Negative Interest Rates

Negative Interest Rates

Negative Interest Rates

The following news snippet about negative interest rates made me sit up and think:

A curious auction of German bonds this morning saw investors agree to negative interest rates, but more than half the debt was left unsold.

The Bundesbank sold €1.17bn of 12-month bonds at a yield of -0.0184% (which means buyers will receive slightly less than they paid when the debt matures in September 2013).

A total of €3bn of bills were on sale, but despite receiving €6bn of bids it held back €1.83bn which it now plans to sell in the secondary market.

What does it mean to have negative interest rates? It means that the lenders (institutions) are actually willing to invest their money into these bonds, knowing that the risk of losing a tiny fraction of their money is 100%

They are in practice paying a small fee to the German government to keep their money safe for them.  All investments carry a small risk of losing money, share prices can go down as well as up, and banks, financial institutions and governments can go insolvent and renege on their debts. The people who bought these bonds perhaps considered all other possible investments as riskier than the German bonds, but they have to put their money somewhere, so were willing to pay the price.  Either that or they have some kind of portfolio management policy which requires a particular spread of investments and risks, and this was the only way they could make it balance on that day.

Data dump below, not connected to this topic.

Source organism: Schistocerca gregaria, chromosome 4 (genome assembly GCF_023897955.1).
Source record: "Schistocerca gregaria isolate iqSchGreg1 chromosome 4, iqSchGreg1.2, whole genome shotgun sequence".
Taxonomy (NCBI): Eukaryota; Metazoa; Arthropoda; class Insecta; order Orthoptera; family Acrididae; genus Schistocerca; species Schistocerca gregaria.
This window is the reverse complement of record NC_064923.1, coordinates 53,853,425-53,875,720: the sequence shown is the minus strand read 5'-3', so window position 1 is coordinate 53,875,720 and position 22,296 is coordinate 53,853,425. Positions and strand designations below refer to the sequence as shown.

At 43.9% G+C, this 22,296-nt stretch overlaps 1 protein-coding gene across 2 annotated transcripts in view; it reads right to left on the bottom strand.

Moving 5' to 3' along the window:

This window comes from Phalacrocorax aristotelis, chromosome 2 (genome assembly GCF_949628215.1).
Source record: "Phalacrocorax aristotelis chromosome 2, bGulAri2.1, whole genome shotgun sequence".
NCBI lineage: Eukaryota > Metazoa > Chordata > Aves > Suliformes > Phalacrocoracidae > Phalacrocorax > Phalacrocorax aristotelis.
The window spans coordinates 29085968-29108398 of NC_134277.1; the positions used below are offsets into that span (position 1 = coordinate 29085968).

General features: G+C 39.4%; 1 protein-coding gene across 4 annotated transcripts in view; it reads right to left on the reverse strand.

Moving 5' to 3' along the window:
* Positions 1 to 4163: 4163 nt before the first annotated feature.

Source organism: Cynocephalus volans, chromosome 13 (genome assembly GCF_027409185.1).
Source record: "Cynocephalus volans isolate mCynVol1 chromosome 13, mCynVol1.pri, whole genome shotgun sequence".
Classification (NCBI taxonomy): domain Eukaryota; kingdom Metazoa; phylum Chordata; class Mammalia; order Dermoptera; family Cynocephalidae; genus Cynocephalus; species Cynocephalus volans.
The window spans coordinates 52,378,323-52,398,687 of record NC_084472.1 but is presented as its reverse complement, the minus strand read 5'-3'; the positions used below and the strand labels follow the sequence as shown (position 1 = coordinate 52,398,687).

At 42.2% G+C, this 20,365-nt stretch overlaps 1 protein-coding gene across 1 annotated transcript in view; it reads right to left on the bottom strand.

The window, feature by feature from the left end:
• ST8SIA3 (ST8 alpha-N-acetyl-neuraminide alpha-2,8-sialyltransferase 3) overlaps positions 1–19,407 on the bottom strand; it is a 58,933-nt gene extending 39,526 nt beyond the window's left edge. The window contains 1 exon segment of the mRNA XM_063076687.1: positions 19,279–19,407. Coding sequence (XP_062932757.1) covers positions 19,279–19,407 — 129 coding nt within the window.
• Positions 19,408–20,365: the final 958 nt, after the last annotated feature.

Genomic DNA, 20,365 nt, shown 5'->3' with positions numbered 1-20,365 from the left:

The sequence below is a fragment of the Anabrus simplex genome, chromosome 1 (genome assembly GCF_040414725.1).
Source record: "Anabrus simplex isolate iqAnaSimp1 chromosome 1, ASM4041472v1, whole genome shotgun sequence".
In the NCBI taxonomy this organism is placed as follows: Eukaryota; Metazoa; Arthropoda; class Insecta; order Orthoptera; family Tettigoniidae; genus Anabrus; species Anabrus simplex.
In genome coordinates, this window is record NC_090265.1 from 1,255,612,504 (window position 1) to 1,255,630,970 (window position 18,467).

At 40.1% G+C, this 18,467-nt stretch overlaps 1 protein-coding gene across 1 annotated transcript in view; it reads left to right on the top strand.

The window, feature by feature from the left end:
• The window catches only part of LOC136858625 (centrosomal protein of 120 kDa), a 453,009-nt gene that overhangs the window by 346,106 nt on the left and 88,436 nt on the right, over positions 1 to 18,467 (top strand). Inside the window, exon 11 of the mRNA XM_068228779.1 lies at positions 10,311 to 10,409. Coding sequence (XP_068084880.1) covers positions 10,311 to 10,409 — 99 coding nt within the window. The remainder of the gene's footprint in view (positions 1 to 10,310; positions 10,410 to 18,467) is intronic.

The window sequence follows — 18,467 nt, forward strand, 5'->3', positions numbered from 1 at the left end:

The precarious state of the world’s economies is such that despite governments printing money, energy prices rising and other inflationary pressures, the debt crisis and austerity policies being implemented may result in real monetary deflation, where wages and consequently prices fall in real terms and it may be worth trading  €1  One Euro for the promise of  €0.9998  ninety nine point nine eight cents in a year’s time. Where else can you keep your money safe?

The psychological effect of this on financial confidence and market stability should not be underestimated.

Are there any other examples of negative interest rates out there?

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